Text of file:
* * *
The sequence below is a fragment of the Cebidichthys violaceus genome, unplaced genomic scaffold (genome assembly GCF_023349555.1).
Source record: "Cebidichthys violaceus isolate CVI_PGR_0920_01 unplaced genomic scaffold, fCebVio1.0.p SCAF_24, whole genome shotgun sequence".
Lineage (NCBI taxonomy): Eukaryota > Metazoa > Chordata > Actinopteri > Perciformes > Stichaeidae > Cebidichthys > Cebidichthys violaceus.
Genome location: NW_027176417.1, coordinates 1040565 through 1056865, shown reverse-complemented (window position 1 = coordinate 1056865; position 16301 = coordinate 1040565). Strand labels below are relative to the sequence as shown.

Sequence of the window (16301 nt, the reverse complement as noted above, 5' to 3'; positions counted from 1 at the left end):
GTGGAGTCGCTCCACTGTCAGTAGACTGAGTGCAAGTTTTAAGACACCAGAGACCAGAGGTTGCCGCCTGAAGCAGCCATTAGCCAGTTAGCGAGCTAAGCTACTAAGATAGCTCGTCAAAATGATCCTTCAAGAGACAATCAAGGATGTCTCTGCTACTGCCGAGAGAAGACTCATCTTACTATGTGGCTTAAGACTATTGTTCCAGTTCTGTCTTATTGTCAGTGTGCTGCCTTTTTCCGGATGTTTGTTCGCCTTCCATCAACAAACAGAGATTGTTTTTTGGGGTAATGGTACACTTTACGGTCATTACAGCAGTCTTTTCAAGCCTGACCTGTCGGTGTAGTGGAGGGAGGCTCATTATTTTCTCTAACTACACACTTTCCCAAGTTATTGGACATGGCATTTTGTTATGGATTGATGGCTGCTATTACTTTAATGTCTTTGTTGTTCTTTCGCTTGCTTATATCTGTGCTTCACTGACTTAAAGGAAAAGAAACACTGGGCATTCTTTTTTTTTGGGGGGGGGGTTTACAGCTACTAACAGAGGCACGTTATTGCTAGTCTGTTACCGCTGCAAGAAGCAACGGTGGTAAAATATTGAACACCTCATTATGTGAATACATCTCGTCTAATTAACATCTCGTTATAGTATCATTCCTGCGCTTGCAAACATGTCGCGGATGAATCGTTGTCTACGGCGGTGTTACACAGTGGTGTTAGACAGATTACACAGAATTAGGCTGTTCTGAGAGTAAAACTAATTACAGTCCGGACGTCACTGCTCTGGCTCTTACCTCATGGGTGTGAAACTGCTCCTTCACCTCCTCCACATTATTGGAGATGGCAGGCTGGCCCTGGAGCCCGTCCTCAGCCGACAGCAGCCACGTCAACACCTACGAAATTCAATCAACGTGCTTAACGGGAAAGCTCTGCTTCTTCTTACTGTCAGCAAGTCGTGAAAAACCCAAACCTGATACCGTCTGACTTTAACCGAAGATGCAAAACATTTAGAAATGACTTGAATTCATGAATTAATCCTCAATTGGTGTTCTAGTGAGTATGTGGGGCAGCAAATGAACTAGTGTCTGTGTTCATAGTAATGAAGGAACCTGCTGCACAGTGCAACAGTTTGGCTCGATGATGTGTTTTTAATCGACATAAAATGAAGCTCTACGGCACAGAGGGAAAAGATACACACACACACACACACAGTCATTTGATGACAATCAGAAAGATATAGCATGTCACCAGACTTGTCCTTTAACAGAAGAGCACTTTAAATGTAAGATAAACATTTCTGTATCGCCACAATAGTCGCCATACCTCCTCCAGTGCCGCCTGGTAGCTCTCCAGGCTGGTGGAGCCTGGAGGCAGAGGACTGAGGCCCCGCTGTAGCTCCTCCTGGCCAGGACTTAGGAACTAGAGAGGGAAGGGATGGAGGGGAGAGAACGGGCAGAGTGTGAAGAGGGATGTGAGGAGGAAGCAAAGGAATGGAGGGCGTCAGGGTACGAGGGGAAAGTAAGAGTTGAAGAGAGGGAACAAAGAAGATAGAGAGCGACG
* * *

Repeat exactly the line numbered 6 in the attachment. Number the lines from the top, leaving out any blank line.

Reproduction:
GTGGAGTCGCTCCACTGTCAGTAGACTGAGTGCAAGTTTTAAGACACCAGAGACCAGAGGTTGCCGCCTGAAGCAGCCATTAGCCAGTTAGCGAGCTAAGCTACTAAGATAGCTCGTCAAAATGATCCTTCAAGAGACAATCAAGGATGTCTCTGCTACTGCCGAGAGAAGACTCATCTTACTATGTGGCTTAAGACTATTGTTCCAGTTCTGTCTTATTGTCAGTGTGCTGCCTTTTTCCGGATGTTTGTTCGCCTTCCATCAACAAACAGAGATTGTTTTTTGGGGTAATGGTACACTTTACGGTCATTACAGCAGTCTTTTCAAGCCTGACCTGTCGGTGTAGTGGAGGGAGGCTCATTATTTTCTCTAACTACACACTTTCCCAAGTTATTGGACATGGCATTTTGTTATGGATTGATGGCTGCTATTACTTTAATGTCTTTGTTGTTCTTTCGCTTGCTTATATCTGTGCTTCACTGACTTAAAGGAAAAGAAACACTGGGCATTCTTTTTTTTTGGGGGGGGGGTTTACAGCTACTAACAGAGGCACGTTATTGCTAGTCTGTTACCGCTGCAAGAAGCAACGGTGGTAAAATATTGAACACCTCATTATGTGAATACATCTCGTCTAATTAACATCTCGTTATAGTATCATTCCTGCGCTTGCAAACATGTCGCGGATGAATCGTTGTCTACGGCGGTGTTACACAGTGGTGTTAGACAGATTACACAGAATTAGGCTGTTCTGAGAGTAAAACTAATTACAGTCCGGACGTCACTGCTCTGGCTCTTACCTCATGGGTGTGAAACTGCTCCTTCACCTCCTCCACATTATTGGAGATGGCAGGCTGGCCCTGGAGCCCGTCCTCAGCCGACAGCAGCCACGTCAACACCTACGAAATTCAATCAACGTGCTTAACGGGAAAGCTCTGCTTCTTCTTACTGTCAGCAAGTCGTGAAAAACCCAAACCTGATACCGTCTGACTTTAACCGAAGATGCAAAACATTTAGAAATGACTTGAATTCATGAATTAATCCTCAATTGGTGTTCTAGTGAGTATGTGGGGCAGCAAATGAACTAGTGTCTGTGTTCATAGTAATGAAGGAACCTGCTGCACAGTGCAACAGTTTGGCTCGATGATGTGTTTTTAATCGACATAAAATGAAGCTCTACGGCACAGAGGGAAAAGATACACACACACACACACACAGTCATTTGATGACAATCAGAAAGATATAGCATGTCACCAGACTTGTCCTTTAACAGAAGAGCACTTTAAATGTAAGATAAACATTTCTGTATCGCCACAATAGTCGCCATACCTCCTCCAGTGCCGCCTGGTAGCTCTCCAGGCTGGTGGAGCCTGGAGGCAGAGGACTGAGGCCCCGCTGTAGCTCCTCCTGGCCAGGACTTAGGAACTAGAGAGGGAAGGGATGGAGGGGAGAGAACGGGCAGAGTGTGAAGAGGGATGTGAGGAGGAAGCAAAGGAATGGAGGGCGTCAGGGTACGAGGGGAAAGTAAGAGTTGAAGAGAGGGAACAAAGAAGATAGAGAGCGACG